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  2. Starting in 2010, the survey asked about the prevalence and cost of physician office visits separately for primary care and specialty care. Prior to the 2010 survey, if the respondent indicated the plan had a copayment for office visits, we assumed the plan had a copayment for both primary and specialty care visits. The survey did not allow for a respondent to report that a plan had a copayment for primary care visits and coinsurance for visits with a specialist physician. The changes made in 2010 allow for variations in the type of cost sharing for primary care and specialty care visits. The survey includes cost sharing for in-network services only.

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  3. For those enrolled in an HDHP/HSA, the out-of-pocket maximum is $6,550 for an individual plan and $13,100 for a family plan.

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Section Eight: High-Deductible Health Plans with Savings Option
  1. There is no legal requirement for the minimum deductible in a plan offered with an HRA. The survey defines a high-deductible HRA plan as a plan with a deductible of at least $1,000 for single coverage and $2,000 for family coverage. Federal law requires a deductible of at least $1,300 for single coverage and $2,600 for family coverage for HSA-qualified HDHPs in 2016. See the Text Box for more information on HDHP/HRAs and HSA-qualified HDHPs.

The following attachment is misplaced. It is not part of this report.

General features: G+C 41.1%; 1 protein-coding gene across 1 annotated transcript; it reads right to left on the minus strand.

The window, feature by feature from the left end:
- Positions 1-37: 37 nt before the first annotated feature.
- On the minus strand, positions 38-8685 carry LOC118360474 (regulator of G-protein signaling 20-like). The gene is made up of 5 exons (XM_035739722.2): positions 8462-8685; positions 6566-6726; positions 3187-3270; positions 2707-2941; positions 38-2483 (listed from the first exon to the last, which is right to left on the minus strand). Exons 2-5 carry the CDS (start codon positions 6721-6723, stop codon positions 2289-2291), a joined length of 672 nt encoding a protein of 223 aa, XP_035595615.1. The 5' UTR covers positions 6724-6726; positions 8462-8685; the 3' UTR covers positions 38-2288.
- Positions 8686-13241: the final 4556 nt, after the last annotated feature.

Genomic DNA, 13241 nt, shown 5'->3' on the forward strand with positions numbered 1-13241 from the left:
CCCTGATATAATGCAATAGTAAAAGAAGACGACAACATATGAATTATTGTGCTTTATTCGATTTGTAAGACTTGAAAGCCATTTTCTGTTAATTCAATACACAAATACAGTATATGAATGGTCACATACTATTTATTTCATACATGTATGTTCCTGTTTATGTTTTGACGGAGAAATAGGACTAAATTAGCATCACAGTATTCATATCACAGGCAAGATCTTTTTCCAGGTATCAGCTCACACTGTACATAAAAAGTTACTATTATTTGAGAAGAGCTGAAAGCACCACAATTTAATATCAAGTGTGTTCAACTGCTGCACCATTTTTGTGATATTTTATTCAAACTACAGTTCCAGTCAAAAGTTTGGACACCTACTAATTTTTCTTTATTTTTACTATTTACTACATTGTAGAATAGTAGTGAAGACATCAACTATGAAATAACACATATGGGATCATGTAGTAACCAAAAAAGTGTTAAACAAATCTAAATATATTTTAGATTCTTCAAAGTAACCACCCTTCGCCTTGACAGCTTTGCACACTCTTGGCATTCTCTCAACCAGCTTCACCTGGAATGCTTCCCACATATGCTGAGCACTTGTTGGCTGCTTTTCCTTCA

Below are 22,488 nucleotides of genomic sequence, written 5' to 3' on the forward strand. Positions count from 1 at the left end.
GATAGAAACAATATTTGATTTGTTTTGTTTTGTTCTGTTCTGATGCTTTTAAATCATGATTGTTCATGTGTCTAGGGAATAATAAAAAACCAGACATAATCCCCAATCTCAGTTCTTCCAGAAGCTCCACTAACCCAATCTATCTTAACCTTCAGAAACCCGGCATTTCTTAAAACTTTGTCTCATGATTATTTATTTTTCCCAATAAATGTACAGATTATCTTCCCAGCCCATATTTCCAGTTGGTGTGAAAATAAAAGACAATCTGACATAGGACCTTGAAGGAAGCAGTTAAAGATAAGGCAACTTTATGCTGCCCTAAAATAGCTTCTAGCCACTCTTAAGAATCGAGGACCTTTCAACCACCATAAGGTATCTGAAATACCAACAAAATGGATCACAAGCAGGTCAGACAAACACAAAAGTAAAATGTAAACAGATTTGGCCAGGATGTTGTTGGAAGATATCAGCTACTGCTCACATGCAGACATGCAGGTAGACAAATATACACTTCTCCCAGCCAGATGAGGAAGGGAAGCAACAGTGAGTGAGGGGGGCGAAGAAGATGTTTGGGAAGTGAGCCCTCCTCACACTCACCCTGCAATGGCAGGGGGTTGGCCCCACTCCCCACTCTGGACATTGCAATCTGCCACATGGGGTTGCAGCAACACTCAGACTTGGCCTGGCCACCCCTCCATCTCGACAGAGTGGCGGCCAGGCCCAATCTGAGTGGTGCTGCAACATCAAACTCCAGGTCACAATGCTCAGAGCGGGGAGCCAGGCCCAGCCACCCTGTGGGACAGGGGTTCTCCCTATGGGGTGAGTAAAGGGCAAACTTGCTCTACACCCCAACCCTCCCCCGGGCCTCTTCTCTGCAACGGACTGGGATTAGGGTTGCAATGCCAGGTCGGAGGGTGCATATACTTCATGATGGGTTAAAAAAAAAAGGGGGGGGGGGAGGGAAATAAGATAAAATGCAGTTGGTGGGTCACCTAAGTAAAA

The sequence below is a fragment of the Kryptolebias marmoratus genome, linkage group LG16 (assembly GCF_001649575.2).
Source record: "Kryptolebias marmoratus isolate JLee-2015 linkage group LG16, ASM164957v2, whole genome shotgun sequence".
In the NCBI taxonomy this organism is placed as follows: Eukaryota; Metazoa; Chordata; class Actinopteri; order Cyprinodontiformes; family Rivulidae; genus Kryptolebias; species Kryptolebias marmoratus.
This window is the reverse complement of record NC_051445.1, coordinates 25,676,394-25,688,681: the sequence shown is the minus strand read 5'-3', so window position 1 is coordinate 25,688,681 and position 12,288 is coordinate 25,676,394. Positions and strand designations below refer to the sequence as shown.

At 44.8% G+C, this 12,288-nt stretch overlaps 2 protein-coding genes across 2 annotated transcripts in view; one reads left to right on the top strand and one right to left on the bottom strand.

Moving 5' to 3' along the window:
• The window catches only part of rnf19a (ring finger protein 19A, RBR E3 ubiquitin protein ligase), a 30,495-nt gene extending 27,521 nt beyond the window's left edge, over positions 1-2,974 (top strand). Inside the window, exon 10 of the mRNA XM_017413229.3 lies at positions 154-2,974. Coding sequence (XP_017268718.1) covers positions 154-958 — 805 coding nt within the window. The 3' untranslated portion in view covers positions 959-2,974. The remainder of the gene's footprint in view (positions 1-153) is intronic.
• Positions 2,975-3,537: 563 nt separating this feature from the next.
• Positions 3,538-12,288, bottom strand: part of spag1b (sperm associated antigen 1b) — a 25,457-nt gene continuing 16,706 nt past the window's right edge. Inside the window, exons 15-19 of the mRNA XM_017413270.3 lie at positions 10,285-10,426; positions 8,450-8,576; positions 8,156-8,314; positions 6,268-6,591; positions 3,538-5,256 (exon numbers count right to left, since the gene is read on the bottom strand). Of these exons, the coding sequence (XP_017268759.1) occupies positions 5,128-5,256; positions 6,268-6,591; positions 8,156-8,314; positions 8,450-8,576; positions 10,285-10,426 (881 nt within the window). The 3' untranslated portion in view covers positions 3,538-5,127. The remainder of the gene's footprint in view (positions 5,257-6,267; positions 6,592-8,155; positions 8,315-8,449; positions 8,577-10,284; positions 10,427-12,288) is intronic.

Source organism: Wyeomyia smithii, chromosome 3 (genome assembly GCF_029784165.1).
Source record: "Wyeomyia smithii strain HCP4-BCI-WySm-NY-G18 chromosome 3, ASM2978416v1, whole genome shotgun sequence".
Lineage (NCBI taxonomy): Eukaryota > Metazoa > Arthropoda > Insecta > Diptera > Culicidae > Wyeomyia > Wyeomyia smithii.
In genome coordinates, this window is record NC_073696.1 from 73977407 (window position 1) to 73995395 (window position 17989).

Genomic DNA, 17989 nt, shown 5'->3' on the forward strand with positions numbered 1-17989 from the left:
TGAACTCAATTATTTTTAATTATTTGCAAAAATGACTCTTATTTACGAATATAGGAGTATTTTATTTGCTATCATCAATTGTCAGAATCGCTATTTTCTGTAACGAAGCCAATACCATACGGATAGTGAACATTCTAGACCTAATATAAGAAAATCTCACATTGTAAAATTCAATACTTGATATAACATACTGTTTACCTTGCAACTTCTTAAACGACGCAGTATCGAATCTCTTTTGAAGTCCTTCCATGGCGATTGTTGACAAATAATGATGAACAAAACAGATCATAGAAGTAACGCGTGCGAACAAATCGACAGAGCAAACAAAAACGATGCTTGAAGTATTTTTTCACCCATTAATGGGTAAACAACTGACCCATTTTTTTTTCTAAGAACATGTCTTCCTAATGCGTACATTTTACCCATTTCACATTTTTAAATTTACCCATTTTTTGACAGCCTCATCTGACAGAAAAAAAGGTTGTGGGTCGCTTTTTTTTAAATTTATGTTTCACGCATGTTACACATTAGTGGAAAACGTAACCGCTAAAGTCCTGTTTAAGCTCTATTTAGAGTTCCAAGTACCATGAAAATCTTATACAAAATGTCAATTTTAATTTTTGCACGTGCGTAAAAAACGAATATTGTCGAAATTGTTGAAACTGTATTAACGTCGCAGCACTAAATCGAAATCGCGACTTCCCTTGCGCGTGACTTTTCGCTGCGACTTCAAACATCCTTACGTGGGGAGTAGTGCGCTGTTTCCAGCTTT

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  2. The definitions of HDHP/SOs do not include other consumer-driven plan options, such as arrangements that combine an HRA with a lower-deductible health plan or arrangements in which an insurer (rather than the employer as in the case of HRAs or the enrollee as in the case of HSAs) establishes an account for each enrollee. Other arrangements may be included in future surveys as the market evolves.

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  3. The survey asks “Up to what dollar amount does your firm promise to contribute each year to an employee’s HRA or health reimbursement arrangement for single coverage?” We refer to the amount that the employer commits to make available to an HRA as a contribution for ease of discussion. As discussed, HRAs are notional accounts, and employers are not required to actually transfer funds until an employee incurs expenses. Thus, employers may not expend the entire amount that they commit to make available to their employees through an HRA. Some employers may make their HRA contribution contingent on other factors, such as completing wellness programs.

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Section Nine: Prescription Drug Benefits
  1. See the Methods Section for more information. In cases in which a firm indicated that one of their tiers was exclusively for specialty drugs, we reported the cost-sharing structure and any copay or coinsurance information under the specialty drug banner. Therefore, a firm that has three tiers of cost sharing may only have plan attributes for the generic and preferred tier.